The OIG Report's Recommendations and GSA's Response

    The OIG Report expressly declines to identify how many MAS contractors have been relying on I-FSS-125 to avoid passing on price reductions. As noted, the OIG Report identifies over $100 million in missed price reductions from just a small MAS contract sample (29), which suggests that the elimination of this practice may be significant, at least for some contractors (even accounting for the fact that the GSA OIG's damages estimates are often based upon extrapolations from small data sets with which the contractor disagrees).

    The OIG Report recommended that GSA take steps to remove I-FSS-125 from all MAS contracts. GSA agreed and, on September 16, 2013, GSA issued FAS Instructional Letter 2013 detailing its plan to implement the recommendations of the OIG Report by issuing a Mass Mod deleting I-FSS-125 (as it began doing in mid-December 2013).4 While recognizing the PRC's specified exemption for firm, fixed-price definite quantity contracts with specified delivery in excess of the MO, this Instructional Letter confirms GSA's interpretation that this PRC exemption does not extend to:

    non-firm fixed price, definite quantity contracts, such as Time & Material (T&M) and Labor Hour (LH) type contracts.

    Impact to MAS Contractors

    The Mass Mod should not impact MAS contractors selling products at fixed-prices - the existing PRC exemption for sales in excess of the MO is not changed. However, MAS contractors that sell their MAS contract services commercially (or to non-commercial BOA customers) should carefully assess the possible impact of the Mass Mod in their specific circumstances. They should review existing procedures for identifying and passing on price reductions triggered by commercial T&M and LH contracts to ensure that such procedures are no longer predicated on the "plain text" interpretation of I-FSS-125 described above. In addition, commercial sector services are often purchased on a fixed-price basis with a specified project delivery date. A commercial services order with a fixed delivery date and a fixed price in excess of the MO reasonably qualifies for the PRC's specified exemption identified above. However, in light of the OIG Report and the Mass Mod, it would be prudent for MAS services contractors relying upon such an interpretation to avoid passing on price reductions to now disclose such interpretation to their GSA Contracting Officer and, if possible, have this disclosure incorporated into a modification to their MAS contract.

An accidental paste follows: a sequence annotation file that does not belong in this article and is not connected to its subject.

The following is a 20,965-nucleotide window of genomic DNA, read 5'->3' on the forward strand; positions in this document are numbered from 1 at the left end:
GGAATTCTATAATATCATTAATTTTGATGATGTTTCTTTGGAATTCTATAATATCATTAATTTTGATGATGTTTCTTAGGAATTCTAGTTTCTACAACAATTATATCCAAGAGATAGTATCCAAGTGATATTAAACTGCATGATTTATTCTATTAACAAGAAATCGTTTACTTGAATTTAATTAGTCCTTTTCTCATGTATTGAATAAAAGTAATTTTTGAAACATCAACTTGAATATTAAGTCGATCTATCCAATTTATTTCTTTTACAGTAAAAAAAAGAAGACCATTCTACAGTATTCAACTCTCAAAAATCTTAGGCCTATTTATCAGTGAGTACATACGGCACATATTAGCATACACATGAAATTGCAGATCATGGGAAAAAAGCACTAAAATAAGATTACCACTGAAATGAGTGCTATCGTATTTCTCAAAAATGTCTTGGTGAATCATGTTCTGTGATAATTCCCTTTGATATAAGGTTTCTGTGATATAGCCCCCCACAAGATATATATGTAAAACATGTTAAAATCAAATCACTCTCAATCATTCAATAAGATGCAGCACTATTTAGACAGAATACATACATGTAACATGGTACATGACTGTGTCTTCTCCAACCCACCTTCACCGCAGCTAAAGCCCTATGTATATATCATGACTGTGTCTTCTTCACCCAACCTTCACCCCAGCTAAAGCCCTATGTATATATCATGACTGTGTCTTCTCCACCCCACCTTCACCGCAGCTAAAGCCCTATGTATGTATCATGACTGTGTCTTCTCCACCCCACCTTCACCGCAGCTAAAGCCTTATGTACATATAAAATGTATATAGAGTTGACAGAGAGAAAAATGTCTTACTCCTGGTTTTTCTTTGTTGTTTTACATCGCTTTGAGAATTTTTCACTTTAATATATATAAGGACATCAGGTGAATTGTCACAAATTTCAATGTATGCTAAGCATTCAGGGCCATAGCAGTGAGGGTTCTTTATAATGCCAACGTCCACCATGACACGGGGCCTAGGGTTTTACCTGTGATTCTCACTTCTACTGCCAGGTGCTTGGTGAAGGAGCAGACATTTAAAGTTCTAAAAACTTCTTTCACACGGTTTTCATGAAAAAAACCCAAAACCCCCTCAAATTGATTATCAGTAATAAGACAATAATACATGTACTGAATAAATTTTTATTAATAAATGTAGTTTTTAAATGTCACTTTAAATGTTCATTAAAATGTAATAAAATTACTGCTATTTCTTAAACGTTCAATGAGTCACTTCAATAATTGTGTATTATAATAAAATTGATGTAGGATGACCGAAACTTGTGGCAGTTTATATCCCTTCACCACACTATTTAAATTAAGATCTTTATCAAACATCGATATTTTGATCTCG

1GSA periodically issues Mass Modifications to all contract holders under a particular MAS Solicitation(s) to implement changes to the applicable clauses, terms and conditions in a standardized manner.


    3Historically, the Federal Acquisition Regulation ("FAR") required the ordering agency to seek additional discounts for MAS contract orders in excess of the MO. Effective May 16, 2011, the FAR was revised to require the ordering agency to seek additional price reductions for MAS contract orders above the Simplified Acquisition Threshold (currently $150,000) rather than the MO.